The Toronto Green Standard, used to make buildings more energy efficient and resilient, will be raised from levels implemented last year to higher standards in 2026.

“As an industry, we haven't got a handle on exactly what that's going to cost,” said Christensen. “We’ve got to try and get our consultants ahead of it and the trades ahead of it so that we can start putting some real numbers on it.”

Gomes mentioned the potential impact in Ontario of Bill 109, which made changes to the Planning Act and came into effect on Jan. 1.  

“The regulatory changes effectively mean that if a planning application is not processed within the statutory timeline under the Planning Act, then municipalities have to refund 50 per cent or upwards of the fees associated with that application,” she said.

The panellists were mixed about how effective this and other changes will be, but McLean said improvements to the approvals process definitely need to be made.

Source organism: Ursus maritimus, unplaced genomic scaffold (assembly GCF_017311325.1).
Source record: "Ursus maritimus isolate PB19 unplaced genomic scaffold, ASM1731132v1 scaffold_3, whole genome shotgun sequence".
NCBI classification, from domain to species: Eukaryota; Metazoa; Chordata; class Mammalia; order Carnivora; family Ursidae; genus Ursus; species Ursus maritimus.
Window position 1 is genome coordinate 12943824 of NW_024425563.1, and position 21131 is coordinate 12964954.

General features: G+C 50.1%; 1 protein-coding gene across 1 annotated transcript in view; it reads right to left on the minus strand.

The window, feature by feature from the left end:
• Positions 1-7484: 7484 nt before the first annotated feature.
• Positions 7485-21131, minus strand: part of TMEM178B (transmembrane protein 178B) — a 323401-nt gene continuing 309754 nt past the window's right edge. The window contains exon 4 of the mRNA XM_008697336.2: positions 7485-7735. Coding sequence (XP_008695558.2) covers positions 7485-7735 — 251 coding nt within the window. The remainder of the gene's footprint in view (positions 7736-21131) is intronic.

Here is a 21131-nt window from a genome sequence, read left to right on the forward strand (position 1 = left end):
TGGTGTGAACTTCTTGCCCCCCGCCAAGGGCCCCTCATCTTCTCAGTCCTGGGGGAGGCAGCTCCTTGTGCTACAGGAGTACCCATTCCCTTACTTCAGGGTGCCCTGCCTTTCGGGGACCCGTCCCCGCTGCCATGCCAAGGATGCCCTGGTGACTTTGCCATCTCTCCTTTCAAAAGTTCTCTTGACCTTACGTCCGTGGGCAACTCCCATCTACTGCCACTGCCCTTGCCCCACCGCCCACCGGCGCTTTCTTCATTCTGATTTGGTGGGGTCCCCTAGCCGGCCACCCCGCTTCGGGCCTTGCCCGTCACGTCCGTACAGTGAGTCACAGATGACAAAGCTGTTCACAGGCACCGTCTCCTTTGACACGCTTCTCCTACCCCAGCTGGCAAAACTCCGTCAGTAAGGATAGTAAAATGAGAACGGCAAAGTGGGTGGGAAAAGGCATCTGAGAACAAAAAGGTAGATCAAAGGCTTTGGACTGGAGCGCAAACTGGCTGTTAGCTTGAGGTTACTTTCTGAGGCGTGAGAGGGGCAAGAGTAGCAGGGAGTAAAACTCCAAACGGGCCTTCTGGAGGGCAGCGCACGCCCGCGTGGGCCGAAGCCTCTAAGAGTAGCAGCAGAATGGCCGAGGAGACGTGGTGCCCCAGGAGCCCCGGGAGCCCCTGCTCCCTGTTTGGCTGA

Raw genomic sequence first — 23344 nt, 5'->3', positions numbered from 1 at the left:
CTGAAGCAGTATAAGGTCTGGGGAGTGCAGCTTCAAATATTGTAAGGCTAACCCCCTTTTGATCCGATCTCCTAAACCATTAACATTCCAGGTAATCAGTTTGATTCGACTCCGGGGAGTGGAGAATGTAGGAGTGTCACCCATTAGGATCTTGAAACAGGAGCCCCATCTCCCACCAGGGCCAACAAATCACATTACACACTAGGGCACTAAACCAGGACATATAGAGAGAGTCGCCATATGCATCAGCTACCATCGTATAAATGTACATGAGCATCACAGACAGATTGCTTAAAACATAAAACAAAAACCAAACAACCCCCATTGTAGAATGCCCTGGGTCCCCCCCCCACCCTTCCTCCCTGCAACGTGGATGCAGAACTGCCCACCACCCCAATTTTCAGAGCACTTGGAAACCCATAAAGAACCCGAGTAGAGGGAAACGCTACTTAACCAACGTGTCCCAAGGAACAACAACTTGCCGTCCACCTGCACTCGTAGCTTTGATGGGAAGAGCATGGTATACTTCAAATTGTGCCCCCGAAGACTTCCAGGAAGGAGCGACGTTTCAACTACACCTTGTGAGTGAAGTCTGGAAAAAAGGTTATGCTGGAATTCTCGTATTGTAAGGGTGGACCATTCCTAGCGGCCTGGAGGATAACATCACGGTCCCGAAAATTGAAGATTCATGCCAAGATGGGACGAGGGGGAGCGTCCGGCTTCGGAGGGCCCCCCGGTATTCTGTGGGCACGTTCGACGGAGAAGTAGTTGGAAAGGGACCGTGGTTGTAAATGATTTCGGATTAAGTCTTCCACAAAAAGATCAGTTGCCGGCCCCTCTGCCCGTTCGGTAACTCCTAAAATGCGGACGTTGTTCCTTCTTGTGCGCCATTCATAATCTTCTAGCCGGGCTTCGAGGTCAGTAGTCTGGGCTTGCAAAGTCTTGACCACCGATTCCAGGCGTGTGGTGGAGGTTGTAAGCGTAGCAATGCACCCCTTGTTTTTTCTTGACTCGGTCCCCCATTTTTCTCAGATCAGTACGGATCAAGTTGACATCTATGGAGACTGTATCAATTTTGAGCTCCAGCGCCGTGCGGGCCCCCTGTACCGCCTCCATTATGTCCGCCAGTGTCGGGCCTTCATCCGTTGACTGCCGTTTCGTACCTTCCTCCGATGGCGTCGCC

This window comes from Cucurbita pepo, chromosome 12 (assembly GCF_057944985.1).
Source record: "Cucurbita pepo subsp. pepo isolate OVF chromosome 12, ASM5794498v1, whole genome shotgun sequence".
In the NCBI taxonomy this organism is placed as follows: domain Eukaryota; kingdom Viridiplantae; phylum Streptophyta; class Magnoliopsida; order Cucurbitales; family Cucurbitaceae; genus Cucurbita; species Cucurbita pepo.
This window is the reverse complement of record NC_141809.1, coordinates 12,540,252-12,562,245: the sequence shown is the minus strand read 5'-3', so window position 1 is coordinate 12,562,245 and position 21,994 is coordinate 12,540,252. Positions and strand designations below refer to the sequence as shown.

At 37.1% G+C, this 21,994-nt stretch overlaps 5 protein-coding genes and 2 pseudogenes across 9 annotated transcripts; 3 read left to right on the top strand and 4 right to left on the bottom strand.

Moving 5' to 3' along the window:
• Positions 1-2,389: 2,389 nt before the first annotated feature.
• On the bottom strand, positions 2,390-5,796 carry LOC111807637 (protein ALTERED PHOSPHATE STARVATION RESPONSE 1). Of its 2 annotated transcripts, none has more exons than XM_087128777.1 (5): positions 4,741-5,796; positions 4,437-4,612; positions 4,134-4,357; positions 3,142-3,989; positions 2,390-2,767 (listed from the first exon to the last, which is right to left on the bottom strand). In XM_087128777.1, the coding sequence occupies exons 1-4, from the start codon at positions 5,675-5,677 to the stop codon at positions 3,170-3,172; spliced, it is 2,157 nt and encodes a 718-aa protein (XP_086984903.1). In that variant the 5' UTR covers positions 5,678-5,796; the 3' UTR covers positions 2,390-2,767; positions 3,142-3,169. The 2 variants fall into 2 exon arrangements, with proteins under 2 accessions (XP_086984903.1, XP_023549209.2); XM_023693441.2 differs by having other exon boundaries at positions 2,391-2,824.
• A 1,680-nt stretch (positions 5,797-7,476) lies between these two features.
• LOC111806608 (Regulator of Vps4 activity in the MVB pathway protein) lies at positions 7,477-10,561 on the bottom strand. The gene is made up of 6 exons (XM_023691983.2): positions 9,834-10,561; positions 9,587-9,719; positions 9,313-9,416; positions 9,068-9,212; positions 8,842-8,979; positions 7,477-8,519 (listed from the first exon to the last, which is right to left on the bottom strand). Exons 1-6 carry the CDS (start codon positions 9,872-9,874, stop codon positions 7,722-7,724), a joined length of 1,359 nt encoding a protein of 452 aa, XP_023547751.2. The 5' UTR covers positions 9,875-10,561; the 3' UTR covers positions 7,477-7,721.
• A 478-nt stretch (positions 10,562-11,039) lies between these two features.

Other factors to consider

McLean added that major infrastructure projects are pulling labour and tradespeople from residential construction, which will likely add to more delays.

He also has concerns that as the cost of housing continues to rise in Toronto, some tradespeople will be priced out of the market and leave for less expensive cities.

McLean cited reducing high-end interior finishes and maximizing space efficiency as two ways of holding or reducing costs for builders and consumers.

Elkhatib addressed Bray’s assertion that more condo projects are being paused and said he doesn’t expect less construction activity to bring down construction costs.

He said developers in downtown Toronto have been asked by the city to include office and retail components in some of their buildings, and he believes it may be time to push back since that space has “historically been worth significantly less than the highest and best use, and now it's getting even harder to occupy that space with cap rates and rents the way they're trending.”